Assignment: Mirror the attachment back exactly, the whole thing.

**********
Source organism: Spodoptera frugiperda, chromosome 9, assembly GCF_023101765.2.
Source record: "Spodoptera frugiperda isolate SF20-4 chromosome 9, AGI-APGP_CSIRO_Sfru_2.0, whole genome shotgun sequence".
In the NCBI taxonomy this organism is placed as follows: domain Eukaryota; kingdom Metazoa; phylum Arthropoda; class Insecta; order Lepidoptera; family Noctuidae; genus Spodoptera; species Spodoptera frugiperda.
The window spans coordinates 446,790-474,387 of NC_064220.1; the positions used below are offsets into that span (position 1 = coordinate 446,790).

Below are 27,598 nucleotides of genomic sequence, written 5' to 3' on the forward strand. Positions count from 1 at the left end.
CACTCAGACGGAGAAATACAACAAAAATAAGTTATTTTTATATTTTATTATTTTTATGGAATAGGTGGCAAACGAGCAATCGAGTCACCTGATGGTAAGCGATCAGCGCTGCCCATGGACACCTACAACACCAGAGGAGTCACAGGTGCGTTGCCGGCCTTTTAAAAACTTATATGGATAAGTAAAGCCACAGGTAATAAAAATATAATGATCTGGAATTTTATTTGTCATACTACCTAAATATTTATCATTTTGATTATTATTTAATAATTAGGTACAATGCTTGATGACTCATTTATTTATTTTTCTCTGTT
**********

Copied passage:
Source organism: Spodoptera frugiperda, chromosome 9, assembly GCF_023101765.2.
Source record: "Spodoptera frugiperda isolate SF20-4 chromosome 9, AGI-APGP_CSIRO_Sfru_2.0, whole genome shotgun sequence".
In the NCBI taxonomy this organism is placed as follows: domain Eukaryota; kingdom Metazoa; phylum Arthropoda; class Insecta; order Lepidoptera; family Noctuidae; genus Spodoptera; species Spodoptera frugiperda.
The window spans coordinates 446,790-474,387 of NC_064220.1; the positions used below are offsets into that span (position 1 = coordinate 446,790).

Below are 27,598 nucleotides of genomic sequence, written 5' to 3' on the forward strand. Positions count from 1 at the left end.
CACTCAGACGGAGAAATACAACAAAAATAAGTTATTTTTATATTTTATTATTTTTATGGAATAGGTGGCAAACGAGCAATCGAGTCACCTGATGGTAAGCGATCAGCGCTGCCCATGGACACCTACAACACCAGAGGAGTCACAGGTGCGTTGCCGGCCTTTTAAAAACTTATATGGATAAGTAAAGCCACAGGTAATAAAAATATAATGATCTGGAATTTTATTTGTCATACTACCTAAATATTTATCATTTTGATTATTATTTAATAATTAGGTACAATGCTTGATGACTCATTTATTTATTTTTCTCTGTT